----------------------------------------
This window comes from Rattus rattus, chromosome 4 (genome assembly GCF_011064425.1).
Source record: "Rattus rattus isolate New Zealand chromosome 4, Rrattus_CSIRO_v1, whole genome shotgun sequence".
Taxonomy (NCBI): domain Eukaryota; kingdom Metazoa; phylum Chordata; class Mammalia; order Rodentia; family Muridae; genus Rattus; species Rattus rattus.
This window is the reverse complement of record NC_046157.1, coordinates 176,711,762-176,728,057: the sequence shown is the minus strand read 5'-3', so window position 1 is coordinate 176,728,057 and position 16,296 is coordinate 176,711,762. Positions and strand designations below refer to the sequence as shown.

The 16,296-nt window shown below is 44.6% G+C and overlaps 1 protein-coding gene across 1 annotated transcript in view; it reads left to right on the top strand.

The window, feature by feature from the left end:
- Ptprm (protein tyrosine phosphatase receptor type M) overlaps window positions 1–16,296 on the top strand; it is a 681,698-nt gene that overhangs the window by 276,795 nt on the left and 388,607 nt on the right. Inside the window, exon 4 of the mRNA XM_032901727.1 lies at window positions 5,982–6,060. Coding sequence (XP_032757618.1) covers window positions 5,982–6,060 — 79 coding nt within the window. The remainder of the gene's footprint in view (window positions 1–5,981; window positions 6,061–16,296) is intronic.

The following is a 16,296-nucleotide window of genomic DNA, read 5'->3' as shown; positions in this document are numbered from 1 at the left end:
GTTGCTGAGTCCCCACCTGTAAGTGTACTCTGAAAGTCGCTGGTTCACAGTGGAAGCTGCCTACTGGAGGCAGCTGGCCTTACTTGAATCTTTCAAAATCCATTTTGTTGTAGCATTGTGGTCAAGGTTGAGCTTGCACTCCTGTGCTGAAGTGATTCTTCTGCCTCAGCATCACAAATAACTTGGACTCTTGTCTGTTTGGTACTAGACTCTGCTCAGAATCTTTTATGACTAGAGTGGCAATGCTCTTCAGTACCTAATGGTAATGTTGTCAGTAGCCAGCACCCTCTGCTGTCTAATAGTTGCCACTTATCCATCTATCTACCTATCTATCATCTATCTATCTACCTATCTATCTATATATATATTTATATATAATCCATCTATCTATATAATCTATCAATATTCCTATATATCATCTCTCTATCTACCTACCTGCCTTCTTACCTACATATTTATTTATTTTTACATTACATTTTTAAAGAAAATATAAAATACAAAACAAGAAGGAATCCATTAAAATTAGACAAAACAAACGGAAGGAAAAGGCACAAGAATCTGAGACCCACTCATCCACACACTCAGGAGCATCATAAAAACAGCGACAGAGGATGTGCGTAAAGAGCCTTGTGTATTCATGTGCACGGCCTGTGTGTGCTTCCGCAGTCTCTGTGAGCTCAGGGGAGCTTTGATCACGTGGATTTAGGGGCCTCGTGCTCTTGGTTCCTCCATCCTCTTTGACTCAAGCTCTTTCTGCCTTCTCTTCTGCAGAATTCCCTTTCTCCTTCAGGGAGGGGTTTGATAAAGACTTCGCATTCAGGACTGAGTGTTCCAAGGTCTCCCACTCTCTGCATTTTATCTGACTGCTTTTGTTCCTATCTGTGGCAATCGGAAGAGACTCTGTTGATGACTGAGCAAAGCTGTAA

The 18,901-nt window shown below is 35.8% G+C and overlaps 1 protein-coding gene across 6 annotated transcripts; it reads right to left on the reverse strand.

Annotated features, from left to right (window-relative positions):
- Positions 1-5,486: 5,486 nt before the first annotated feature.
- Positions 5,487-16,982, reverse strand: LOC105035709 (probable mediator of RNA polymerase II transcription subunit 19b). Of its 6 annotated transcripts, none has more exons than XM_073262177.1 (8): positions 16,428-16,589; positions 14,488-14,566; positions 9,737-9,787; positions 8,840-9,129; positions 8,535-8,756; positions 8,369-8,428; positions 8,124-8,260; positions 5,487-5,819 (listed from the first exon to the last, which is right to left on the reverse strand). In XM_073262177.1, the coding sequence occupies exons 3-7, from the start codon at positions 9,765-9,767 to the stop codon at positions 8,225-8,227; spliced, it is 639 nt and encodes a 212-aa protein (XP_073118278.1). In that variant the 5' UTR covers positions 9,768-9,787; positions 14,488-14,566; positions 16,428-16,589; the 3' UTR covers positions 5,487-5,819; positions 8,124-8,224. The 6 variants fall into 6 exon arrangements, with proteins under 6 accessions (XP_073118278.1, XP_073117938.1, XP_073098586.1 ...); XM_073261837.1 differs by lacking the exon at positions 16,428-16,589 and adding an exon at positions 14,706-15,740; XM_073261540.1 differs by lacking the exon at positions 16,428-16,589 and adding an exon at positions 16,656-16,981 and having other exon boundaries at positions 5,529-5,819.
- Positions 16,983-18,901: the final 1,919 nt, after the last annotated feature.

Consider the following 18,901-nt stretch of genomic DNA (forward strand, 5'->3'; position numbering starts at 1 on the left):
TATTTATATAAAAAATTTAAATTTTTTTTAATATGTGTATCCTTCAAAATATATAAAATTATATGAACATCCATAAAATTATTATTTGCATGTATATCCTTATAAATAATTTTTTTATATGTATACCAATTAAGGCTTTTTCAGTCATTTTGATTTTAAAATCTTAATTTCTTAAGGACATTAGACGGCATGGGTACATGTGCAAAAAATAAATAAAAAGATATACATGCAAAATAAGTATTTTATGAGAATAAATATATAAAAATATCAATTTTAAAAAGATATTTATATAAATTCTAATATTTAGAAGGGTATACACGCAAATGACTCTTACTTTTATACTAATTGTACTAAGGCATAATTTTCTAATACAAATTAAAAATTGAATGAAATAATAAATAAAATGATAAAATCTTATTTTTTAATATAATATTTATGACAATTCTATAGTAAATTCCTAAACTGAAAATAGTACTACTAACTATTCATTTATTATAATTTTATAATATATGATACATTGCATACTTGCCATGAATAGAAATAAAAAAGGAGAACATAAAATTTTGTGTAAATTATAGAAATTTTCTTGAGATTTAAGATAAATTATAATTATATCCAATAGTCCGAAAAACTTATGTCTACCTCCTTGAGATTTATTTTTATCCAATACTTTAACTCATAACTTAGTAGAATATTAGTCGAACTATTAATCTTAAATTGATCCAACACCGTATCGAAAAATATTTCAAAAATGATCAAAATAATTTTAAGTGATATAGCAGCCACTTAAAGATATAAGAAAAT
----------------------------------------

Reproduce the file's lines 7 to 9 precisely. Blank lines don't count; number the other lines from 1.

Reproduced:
- Ptprm (protein tyrosine phosphatase receptor type M) overlaps window positions 1–16,296 on the top strand; it is a 681,698-nt gene that overhangs the window by 276,795 nt on the left and 388,607 nt on the right. Inside the window, exon 4 of the mRNA XM_032901727.1 lies at window positions 5,982–6,060. Coding sequence (XP_032757618.1) covers window positions 5,982–6,060 — 79 coding nt within the window. The remainder of the gene's footprint in view (window positions 1–5,981; window positions 6,061–16,296) is intronic.

The following is a 16,296-nucleotide window of genomic DNA, read 5'->3' as shown; positions in this document are numbered from 1 at the left end:
GTTGCTGAGTCCCCACCTGTAAGTGTACTCTGAAAGTCGCTGGTTCACAGTGGAAGCTGCCTACTGGAGGCAGCTGGCCTTACTTGAATCTTTCAAAATCCATTTTGTTGTAGCATTGTGGTCAAGGTTGAGCTTGCACTCCTGTGCTGAAGTGATTCTTCTGCCTCAGCATCACAAATAACTTGGACTCTTGTCTGTTTGGTACTAGACTCTGCTCAGAATCTTTTATGACTAGAGTGGCAATGCTCTTCAGTACCTAATGGTAATGTTGTCAGTAGCCAGCACCCTCTGCTGTCTAATAGTTGCCACTTATCCATCTATCTACCTATCTATCATCTATCTATCTACCTATCTATCTATATATATATTTATATATAATCCATCTATCTATATAATCTATCAATATTCCTATATATCATCTCTCTATCTACCTACCTGCCTTCTTACCTACATATTTATTTATTTTTACATTACATTTTTAAAGAAAATATAAAATACAAAACAAGAAGGAATCCATTAAAATTAGACAAAACAAACGGAAGGAAAAGGCACAAGAATCTGAGACCCACTCATCCACACACTCAGGAGCATCATAAAAACAGCGACAGAGGATGTGCGTAAAGAGCCTTGTGTATTCATGTGCACGGCCTGTGTGTGCTTCCGCAGTCTCTGTGAGCTCAGGGGAGCTTTGATCACGTGGATTTAGGGGCCTCGTGCTCTTGGTTCCTCCATCCTCTTTGACTCAAGCTCTTTCTGCCTTCTCTTCTGCAGAATTCCCTTTCTCCTTCAGGGAGGGGTTTGATAAAGACTTCGCATTCAGGACTGAGTGTTCCAAGGTCTCCCACTCTCTGCATTTTATCTGACTGCTTTTGTTCCTATCTGTGGCAATCGGAAGAGACTCTGTTGATGACTGAGCAAAGCTGTAA